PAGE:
1. Acute pulmonary thromboembolism

  2. Coronary artery disease

  3. Right sided pathologies like cor pulmonale

  4. Myocarditis

  5. Surgically induced following cardiac interventions

  6. Congenital disorders like Brugada syndrome (where it is associated with ST elevation) and congenital heart disease like atrial septal defect.

Keeping these in mind, the following approach to cases of RBBB is suggested:-

  1. History. Detailed history of cardiovascular and respiratory symptoms, family history and cardiovascular risk factors.

  2. Examination. In the absence of structural heart disease there is no abnormality on examination except for wide splitting of the second heart sound. While wide splitting of the second heart sound is often heard, fixed splitting of the second heart sound can be associated with an atrial septal defect. Remember that the abnormalities of the second heart sound must be heard in the sitting position since splitting is often wide in normals while supine.

  3. Investigations

    1. ECG. Associated changes with RBBB are to be looked for e.g., ST-T changes, axis deviation- left axis deviation indicates associated LAHB which will make it a bifascicular block.

    2. Exercise stress testing. All aircrew with RBBB should undergo exercise stress testing to rule out inducible ischaemia. It has to be kept in mind that exercise induced ST depression with T- wave inversion is a common finding in leads V1-V3 in RBBB and is nondiagnostic. Of more diagnostic significance is ST depression in V5 or V6, II and avF, reduced exercise capacity and inability to adequately increase systolic blood pressure [6].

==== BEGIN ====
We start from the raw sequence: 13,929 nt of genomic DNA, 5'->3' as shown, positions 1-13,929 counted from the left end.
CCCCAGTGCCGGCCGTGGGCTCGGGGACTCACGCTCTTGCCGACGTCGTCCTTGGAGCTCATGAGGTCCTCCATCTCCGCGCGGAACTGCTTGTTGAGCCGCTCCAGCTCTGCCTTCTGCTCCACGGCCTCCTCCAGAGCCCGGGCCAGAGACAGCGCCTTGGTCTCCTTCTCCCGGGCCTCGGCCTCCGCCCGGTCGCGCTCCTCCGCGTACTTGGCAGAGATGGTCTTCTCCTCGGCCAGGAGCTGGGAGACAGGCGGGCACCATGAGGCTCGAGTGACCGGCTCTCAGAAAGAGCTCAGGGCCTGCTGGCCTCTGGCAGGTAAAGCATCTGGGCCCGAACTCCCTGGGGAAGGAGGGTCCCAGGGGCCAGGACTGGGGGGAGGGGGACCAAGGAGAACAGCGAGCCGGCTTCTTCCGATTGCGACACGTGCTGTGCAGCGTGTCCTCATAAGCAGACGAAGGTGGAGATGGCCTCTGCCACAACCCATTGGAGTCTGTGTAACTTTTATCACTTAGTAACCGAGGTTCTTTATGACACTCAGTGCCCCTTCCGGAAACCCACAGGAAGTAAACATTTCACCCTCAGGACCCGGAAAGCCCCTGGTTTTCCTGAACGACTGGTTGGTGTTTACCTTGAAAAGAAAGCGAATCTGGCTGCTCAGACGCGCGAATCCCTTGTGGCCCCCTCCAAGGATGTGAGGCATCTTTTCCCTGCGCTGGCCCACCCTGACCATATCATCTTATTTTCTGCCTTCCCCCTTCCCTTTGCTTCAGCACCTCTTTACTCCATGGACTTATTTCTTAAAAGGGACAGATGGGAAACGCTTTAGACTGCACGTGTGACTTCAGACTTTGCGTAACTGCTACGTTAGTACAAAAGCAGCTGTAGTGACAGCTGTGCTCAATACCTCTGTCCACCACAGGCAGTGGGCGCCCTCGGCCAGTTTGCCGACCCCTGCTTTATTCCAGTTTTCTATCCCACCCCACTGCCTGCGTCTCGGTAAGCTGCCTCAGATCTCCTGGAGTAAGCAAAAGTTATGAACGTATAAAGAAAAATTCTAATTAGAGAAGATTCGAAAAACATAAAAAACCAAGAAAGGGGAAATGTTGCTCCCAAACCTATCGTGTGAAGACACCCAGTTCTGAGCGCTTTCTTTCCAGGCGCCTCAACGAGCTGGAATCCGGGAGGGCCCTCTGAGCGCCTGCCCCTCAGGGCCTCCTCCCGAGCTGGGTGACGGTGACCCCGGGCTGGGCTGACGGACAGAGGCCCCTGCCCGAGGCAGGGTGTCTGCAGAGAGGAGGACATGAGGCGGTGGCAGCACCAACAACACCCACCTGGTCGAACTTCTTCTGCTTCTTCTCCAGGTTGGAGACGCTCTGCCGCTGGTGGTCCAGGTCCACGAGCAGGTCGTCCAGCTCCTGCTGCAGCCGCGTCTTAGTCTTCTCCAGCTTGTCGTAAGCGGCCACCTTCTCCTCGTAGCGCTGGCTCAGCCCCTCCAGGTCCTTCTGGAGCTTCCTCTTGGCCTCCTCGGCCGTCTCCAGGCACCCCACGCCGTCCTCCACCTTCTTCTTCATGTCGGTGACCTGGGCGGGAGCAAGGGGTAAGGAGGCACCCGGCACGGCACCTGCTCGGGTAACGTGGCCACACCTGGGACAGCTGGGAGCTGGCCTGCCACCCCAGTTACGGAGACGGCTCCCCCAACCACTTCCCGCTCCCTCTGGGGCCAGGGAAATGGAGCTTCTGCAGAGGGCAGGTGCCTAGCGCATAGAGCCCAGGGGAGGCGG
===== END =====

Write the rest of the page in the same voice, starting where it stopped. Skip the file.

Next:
3. 2D Echocardiography. To look for chamber enlargements, right ventricular strain, regional wall motion abnormalities, valvular heart disease and congenital disorders like atrial septal defect.

    4. The above non invasive investigations would suffice to rule out any cardiac disorder and depending on their results further investigations like nuclear imaging, coronary angiography and electrophysiological studies may be indicated.

Aeromedical disposal

Aviators can be assessed fit for RBBB if there is no underlying heart disease and all the above investigations are normal since the overall prognosis would then be good [7].

As per the guidelines adopted by the Indian Air Force, the absence of a structural heart disease must be excluded by investigations at a specialist centre. If all investigations are normal and the block is considered idiopathic, persistent and non-progressive after a period of observation in medical category A4G3 for 12 to 24 weeks, full category can be awarded. However, if it is a fresh detection especially in later age groups, all investigations to rule out Coronary Artery Disease must be carried out. If these are negative, medical category A2G2(P)/ A4G2 (P)/ BEE(P) can be awarded. In the latter instance, fitness to fly fighters will be decided on the clinical merits of each case [8].

The above civil aircrew underwent TMT and 2 D echocardiography, which were normal and was declared fit for flying duties with no restrictions.